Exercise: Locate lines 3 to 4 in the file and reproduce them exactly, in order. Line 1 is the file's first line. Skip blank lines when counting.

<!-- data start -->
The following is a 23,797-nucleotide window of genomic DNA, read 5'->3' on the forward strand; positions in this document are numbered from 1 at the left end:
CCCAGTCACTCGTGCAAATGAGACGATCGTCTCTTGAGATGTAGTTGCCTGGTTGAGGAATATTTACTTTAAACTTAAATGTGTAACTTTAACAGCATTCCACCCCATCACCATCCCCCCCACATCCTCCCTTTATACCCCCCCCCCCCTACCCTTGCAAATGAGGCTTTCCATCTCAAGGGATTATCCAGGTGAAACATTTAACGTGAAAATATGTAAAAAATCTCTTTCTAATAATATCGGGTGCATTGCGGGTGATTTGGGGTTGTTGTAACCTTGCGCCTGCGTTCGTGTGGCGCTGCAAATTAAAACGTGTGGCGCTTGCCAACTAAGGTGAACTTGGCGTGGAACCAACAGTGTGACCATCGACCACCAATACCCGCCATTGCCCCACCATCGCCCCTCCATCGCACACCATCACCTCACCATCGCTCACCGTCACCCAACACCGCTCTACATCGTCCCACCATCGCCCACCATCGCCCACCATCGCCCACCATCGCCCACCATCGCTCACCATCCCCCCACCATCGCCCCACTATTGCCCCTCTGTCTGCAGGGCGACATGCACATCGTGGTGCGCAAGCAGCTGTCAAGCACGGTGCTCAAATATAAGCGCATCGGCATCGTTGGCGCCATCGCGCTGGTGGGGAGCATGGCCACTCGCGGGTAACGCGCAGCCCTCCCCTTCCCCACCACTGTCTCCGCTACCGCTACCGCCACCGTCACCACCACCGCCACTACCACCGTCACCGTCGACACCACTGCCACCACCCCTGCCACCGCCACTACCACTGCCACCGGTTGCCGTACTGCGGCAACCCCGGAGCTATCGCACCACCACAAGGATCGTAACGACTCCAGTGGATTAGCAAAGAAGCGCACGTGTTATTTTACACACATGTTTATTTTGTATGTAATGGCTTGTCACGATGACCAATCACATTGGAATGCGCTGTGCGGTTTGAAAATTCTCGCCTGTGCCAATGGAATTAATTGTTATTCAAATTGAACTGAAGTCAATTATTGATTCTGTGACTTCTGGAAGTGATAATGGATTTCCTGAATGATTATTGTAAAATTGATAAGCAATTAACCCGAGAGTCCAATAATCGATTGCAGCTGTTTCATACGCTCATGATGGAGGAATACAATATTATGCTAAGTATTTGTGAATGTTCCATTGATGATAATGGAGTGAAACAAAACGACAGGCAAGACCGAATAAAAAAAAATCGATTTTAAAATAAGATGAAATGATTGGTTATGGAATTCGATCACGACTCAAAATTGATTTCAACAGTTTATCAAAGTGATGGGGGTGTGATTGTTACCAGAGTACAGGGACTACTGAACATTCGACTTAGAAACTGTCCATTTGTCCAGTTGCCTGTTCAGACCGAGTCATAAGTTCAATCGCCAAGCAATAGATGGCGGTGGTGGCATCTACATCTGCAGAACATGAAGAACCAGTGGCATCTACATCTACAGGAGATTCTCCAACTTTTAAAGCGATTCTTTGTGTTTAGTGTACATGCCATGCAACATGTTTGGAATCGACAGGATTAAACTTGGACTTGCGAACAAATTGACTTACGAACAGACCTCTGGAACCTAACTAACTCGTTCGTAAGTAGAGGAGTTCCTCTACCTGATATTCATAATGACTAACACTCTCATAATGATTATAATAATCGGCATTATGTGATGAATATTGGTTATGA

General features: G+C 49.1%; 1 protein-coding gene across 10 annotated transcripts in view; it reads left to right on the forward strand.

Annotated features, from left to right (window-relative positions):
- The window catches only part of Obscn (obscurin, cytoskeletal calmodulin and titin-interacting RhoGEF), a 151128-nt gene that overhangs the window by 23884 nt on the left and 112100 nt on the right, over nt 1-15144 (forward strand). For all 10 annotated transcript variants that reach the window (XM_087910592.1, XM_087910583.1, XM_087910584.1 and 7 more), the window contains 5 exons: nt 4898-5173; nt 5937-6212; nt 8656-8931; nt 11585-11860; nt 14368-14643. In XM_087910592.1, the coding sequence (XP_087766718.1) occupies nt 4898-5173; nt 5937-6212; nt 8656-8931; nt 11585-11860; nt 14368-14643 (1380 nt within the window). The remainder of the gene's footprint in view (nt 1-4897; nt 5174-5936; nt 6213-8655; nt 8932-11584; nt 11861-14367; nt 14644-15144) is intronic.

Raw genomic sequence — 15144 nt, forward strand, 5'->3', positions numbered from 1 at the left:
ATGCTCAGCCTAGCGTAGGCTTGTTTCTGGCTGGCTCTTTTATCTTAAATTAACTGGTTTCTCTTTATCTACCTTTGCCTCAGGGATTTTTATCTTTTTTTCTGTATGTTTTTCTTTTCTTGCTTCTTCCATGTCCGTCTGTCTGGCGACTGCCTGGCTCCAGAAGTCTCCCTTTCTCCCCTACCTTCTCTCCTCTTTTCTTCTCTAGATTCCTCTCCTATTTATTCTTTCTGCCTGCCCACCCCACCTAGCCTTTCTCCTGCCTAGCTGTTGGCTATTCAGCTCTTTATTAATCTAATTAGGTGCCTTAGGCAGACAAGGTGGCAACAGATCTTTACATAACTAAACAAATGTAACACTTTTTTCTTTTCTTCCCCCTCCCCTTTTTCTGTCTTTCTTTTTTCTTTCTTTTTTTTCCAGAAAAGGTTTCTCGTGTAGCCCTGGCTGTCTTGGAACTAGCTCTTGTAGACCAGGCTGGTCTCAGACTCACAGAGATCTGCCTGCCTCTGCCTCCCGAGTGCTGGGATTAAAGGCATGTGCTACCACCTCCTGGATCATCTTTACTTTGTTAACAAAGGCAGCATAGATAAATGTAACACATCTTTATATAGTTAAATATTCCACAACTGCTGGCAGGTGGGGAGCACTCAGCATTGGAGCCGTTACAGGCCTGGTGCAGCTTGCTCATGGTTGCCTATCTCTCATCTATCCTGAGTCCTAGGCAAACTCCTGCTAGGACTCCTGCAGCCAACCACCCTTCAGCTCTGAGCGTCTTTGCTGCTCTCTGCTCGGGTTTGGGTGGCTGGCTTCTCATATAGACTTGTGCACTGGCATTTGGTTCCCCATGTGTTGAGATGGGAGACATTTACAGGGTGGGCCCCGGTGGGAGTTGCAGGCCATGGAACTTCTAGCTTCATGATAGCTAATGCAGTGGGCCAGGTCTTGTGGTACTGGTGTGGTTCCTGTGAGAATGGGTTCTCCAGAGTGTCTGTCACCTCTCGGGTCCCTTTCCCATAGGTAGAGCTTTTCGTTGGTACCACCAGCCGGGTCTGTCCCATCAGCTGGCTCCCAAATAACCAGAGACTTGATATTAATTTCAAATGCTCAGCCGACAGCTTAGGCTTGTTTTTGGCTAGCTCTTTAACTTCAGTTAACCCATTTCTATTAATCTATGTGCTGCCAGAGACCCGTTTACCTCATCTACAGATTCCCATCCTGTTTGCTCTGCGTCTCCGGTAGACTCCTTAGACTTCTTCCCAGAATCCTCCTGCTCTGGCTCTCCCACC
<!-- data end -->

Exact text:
General features: G+C 49.1%; 1 protein-coding gene across 10 annotated transcripts in view; it reads left to right on the forward strand.

Annotated features, from left to right (window-relative positions):